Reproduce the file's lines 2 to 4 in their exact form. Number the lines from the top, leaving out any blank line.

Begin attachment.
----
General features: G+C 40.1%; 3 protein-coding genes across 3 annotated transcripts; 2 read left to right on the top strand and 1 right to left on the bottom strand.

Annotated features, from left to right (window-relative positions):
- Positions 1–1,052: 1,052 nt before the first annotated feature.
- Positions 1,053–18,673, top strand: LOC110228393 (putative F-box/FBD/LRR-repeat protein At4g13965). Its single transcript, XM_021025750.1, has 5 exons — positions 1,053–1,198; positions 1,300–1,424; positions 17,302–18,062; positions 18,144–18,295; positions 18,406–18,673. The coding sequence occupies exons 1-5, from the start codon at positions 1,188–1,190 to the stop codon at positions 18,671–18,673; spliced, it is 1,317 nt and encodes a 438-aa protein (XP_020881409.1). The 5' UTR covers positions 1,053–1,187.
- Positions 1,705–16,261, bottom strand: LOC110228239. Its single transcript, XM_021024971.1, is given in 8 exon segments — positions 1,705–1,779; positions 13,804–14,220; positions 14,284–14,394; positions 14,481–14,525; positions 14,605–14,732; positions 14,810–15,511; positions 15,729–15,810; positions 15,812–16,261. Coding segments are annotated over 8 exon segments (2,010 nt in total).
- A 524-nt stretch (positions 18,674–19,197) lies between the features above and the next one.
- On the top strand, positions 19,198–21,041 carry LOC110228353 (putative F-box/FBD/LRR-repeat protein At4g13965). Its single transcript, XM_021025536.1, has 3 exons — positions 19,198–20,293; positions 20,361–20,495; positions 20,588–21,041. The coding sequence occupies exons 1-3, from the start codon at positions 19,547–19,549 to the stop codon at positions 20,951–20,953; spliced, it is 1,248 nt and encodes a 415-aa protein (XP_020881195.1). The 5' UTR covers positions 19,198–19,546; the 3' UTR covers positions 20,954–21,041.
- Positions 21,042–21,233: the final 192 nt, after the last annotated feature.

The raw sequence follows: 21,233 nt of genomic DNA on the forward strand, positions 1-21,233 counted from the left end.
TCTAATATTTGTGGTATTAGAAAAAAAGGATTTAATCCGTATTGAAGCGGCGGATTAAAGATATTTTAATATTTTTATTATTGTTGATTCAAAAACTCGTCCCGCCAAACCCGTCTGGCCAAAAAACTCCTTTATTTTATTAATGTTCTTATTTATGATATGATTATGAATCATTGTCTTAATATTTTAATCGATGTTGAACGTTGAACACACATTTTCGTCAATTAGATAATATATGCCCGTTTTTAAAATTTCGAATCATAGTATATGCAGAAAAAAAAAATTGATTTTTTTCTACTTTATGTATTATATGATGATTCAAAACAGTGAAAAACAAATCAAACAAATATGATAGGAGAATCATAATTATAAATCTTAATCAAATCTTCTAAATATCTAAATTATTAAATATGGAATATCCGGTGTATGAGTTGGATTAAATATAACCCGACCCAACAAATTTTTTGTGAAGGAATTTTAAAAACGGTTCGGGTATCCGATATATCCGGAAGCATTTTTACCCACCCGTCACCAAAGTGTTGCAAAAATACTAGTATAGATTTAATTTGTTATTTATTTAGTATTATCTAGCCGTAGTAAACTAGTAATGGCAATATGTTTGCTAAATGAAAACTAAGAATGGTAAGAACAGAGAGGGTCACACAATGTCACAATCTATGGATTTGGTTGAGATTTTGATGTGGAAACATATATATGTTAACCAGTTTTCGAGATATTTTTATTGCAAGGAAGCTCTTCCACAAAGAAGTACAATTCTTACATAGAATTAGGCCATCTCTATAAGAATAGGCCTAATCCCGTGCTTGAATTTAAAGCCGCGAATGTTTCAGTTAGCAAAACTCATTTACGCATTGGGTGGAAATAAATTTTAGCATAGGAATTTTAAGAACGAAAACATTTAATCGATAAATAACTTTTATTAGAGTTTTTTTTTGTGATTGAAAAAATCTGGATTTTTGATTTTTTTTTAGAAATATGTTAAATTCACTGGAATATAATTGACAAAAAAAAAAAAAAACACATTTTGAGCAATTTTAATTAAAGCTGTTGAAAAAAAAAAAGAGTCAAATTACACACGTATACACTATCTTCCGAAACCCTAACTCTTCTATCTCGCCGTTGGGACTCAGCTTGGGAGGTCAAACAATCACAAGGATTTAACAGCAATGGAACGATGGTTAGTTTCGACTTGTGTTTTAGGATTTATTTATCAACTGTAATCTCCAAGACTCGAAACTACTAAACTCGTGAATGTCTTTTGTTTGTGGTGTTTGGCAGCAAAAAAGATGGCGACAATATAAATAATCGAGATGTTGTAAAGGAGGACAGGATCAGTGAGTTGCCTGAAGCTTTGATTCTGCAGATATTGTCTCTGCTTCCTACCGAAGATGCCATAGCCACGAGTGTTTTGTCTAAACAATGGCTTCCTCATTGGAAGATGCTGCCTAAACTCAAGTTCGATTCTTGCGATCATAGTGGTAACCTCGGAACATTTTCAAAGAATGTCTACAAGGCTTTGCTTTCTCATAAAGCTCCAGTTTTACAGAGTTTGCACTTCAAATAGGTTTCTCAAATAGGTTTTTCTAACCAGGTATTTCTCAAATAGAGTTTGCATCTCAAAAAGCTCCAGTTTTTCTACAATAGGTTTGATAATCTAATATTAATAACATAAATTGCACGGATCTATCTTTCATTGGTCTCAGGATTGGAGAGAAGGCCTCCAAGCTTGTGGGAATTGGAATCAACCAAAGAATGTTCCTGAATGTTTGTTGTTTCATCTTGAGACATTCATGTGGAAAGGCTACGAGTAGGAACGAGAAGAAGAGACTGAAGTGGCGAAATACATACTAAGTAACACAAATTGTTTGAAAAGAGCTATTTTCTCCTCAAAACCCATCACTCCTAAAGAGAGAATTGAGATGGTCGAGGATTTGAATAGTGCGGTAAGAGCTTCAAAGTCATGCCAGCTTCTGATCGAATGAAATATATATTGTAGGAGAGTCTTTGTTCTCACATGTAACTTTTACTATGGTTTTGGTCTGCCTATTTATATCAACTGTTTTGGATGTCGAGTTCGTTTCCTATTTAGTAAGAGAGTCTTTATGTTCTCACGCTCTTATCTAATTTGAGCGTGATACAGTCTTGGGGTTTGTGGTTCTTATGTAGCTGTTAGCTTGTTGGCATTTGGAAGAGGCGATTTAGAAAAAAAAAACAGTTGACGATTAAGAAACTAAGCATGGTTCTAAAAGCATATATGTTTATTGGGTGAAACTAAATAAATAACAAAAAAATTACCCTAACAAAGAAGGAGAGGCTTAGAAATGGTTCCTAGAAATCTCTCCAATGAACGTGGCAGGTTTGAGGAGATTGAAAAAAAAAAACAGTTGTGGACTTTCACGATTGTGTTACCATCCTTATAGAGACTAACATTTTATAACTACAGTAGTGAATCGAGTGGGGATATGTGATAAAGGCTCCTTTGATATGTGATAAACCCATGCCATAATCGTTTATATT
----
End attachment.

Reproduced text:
Annotated features, from left to right (window-relative positions):
- Positions 1–1,052: 1,052 nt before the first annotated feature.
- Positions 1,053–18,673, top strand: LOC110228393 (putative F-box/FBD/LRR-repeat protein At4g13965). Its single transcript, XM_021025750.1, has 5 exons — positions 1,053–1,198; positions 1,300–1,424; positions 17,302–18,062; positions 18,144–18,295; positions 18,406–18,673. The coding sequence occupies exons 1-5, from the start codon at positions 1,188–1,190 to the stop codon at positions 18,671–18,673; spliced, it is 1,317 nt and encodes a 438-aa protein (XP_020881409.1). The 5' UTR covers positions 1,053–1,187.